One night he was out, dog-tired, when he bumped into an old high school buddy named Jordan Bostick. They chatted. Bostick told his old pal they had an opening where he worked, and that Martin should come in and see the general manager.
Next thing Martin knew, he was down to one job, at Texas Appliance.
As things turned out, it was the next best thing to attending a tryout camp.
His first assignment was working in the back, manual labor, dealing with inventory. He would stock the dishwashers, washing machines, dryers, everything.
“A bunch of high-end stuff,” Martin says.
His next gig was working in the scratch-and-dent department. As the appliances arrived, Martin checked to make sure they weren’t defective. Or, he would pick up the appliances from the manufacturers.
“A utility guy,” he says.
To amuse himself, Martin was playing slow-pitch softball in his spare time.
One day, bored, Bostick, the warehouse manager, brought a couple of gloves to work and engaged Martin in the simplest of all baseball activities: Playing catch.
“Next day, my arm didn’t hurt,” Martin says. “I knew I was throwing hard. But the next day, my arm felt fine.”
Bostick had played ball with Martin before, and he knew the difference between simply throwing hard and having pop. Martin again had pop.
“You,” Bostick told him, “need to go try out somewhere.”
This was in 2010, a full four years after his community college career had shredded his hopes. But now, he phoned a friend who played for the Grand Prairie AirHogs of the independent American Association. He tried out.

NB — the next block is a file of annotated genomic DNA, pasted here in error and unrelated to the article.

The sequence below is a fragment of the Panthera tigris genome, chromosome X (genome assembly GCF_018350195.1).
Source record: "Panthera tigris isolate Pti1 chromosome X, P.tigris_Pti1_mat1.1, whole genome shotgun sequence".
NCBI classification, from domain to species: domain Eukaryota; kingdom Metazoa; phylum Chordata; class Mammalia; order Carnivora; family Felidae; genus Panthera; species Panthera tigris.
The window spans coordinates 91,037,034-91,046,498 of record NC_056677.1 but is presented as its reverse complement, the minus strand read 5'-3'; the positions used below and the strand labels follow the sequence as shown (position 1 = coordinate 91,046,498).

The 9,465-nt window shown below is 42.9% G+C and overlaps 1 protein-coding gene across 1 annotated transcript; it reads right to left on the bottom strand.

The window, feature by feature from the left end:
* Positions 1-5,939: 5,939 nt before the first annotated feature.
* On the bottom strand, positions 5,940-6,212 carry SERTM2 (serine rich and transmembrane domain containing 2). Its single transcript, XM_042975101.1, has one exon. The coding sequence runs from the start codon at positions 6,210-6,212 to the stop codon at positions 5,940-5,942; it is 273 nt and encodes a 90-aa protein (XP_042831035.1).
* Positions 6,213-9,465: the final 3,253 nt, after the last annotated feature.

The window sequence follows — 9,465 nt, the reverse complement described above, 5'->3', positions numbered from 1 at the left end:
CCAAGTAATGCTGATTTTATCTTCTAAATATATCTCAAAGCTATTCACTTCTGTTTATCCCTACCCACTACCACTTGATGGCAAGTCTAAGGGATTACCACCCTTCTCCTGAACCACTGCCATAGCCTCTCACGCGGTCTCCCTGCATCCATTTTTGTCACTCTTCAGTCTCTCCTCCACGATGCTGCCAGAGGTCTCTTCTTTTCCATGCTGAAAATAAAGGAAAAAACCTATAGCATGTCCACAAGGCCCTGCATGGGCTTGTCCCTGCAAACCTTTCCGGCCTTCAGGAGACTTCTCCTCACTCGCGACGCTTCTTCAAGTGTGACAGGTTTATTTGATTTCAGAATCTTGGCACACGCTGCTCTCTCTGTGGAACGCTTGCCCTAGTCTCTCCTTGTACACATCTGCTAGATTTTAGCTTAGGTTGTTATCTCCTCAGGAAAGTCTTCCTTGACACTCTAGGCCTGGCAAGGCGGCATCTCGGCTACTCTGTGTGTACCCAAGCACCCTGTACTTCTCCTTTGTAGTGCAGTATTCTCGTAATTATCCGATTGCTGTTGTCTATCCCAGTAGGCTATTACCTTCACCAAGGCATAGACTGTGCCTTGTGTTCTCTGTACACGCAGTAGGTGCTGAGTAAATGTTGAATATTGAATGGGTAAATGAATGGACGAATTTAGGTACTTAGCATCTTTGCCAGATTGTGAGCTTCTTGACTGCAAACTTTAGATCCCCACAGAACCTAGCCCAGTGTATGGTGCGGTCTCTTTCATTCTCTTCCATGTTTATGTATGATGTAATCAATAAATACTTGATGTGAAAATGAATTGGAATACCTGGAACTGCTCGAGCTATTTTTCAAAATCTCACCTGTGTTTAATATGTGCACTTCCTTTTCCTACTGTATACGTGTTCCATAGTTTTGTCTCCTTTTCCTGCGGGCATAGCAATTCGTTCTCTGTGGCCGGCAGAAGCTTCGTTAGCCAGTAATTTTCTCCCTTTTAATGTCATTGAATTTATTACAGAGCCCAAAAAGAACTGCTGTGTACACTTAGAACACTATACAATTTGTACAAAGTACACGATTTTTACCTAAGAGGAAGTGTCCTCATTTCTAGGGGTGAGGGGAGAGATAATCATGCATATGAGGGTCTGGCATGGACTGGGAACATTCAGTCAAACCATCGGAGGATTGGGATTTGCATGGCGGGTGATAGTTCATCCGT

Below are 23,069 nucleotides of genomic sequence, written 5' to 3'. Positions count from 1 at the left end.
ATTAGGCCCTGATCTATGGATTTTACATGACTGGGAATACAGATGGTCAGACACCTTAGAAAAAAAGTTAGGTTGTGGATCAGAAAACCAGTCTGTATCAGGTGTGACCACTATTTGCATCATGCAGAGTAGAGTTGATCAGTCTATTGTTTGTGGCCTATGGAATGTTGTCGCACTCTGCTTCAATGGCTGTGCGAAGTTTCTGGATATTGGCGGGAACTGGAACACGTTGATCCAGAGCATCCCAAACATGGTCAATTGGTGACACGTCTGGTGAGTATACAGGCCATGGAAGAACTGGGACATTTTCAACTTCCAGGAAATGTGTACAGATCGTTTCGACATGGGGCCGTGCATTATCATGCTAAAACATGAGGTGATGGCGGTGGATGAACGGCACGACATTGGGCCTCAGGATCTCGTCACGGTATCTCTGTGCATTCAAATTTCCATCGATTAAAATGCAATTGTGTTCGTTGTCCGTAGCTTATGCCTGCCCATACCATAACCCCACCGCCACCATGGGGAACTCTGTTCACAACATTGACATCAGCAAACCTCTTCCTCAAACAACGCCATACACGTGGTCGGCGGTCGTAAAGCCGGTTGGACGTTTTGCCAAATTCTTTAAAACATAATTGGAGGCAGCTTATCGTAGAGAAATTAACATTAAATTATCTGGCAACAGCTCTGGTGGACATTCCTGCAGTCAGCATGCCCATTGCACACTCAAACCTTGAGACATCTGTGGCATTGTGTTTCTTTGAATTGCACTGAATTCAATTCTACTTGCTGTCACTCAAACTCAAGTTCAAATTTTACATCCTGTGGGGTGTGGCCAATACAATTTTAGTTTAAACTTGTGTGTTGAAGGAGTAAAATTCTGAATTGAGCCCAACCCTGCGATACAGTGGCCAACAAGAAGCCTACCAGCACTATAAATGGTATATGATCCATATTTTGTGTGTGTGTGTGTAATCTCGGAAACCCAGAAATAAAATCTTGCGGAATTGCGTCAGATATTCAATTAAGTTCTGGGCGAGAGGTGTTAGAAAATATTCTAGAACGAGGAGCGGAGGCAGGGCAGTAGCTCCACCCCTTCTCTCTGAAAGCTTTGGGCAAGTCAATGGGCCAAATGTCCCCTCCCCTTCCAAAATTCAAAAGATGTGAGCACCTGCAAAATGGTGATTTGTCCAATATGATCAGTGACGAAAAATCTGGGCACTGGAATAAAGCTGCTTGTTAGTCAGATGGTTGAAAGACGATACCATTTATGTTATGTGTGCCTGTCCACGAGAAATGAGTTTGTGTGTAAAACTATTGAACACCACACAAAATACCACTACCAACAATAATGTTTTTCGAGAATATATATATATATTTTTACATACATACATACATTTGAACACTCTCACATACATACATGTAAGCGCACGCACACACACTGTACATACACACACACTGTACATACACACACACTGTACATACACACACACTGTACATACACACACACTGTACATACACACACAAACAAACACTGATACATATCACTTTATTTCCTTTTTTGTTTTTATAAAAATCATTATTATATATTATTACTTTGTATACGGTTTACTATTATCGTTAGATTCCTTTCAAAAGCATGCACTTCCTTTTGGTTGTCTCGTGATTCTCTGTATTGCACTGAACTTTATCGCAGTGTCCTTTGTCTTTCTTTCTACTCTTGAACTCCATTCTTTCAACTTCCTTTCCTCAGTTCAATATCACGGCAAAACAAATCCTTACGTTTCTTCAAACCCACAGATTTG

And during his bullpen session, the AirHogs manager pulled him aside and said, “Hey kid, do you know you’re throwing in the mid-90s?”
That manager’s name? Pete Incaviglia, the former major league slugger.
That night, mid-July, 2010, he worked his first game for the AirHogs and collected a save. He finished the year in relief.
“It was crazy,” he says.
When the season ended, he went back to Texas Appliance. Who knew? Maybe moving refrigerators was the best kind of rehab possible.
“The joke is, that’s why the shoulder got better,” he says, smiling.
Meantime, Incaviglia had phoned one of his contacts with the Boston Red Sox, a veteran scout named Jaymie Bane.
“Jaymie,” Incaviglia said. “You have to sign this guy.”
“I said, give me some background on him so I can do some homework,” Bane says. “There were no real red flags except the fact that he had just kind of disappeared, which was odd.
“I talked to his high school coach and stayed in touch with Chris about what the process is. I told him, ‘If you don’t hear from us tomorrow, it’s not a big deal. It doesn’t mean we’re not interested.’”